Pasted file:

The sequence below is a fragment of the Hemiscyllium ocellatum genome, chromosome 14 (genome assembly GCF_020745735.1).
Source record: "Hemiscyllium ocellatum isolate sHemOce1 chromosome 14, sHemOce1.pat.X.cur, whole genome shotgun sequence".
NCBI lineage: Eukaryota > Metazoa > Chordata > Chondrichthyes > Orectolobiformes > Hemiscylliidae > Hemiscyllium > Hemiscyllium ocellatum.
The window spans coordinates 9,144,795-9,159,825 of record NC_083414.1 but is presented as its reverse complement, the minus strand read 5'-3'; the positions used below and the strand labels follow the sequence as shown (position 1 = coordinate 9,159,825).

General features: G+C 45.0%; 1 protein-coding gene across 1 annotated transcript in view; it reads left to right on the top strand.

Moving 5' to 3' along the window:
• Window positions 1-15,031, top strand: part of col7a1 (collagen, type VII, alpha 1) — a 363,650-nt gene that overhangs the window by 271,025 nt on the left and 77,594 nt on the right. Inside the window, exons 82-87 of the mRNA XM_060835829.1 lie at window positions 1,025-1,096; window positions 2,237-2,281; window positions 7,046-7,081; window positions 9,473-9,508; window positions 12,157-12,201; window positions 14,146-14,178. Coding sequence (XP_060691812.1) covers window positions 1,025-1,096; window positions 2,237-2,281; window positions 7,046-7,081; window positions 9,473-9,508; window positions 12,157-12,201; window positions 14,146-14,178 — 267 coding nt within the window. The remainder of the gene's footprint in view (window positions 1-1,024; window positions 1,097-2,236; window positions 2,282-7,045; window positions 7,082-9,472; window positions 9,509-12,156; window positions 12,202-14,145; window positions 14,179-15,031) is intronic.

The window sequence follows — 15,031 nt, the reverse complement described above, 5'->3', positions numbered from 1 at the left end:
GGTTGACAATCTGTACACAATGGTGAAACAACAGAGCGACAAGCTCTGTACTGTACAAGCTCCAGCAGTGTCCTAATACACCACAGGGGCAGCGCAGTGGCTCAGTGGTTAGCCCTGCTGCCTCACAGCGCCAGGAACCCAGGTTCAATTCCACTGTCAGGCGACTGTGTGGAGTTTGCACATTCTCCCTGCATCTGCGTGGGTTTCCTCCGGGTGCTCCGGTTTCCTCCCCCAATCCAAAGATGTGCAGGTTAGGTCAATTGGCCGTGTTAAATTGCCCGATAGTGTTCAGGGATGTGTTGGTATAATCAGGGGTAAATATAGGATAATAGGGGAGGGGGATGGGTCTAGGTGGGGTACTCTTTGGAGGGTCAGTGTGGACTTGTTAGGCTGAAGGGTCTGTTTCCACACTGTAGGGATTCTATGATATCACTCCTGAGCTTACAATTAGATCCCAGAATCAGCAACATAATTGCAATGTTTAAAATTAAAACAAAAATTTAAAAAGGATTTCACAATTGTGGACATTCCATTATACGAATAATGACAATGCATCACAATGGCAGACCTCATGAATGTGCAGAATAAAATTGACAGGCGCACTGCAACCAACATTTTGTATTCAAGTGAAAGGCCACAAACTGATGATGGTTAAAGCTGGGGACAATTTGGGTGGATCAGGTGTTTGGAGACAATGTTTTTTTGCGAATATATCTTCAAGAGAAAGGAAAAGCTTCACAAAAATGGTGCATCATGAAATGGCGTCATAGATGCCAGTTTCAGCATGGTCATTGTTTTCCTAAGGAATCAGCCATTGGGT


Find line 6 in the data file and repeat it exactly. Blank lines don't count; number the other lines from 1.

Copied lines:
Moving 5' to 3' along the window: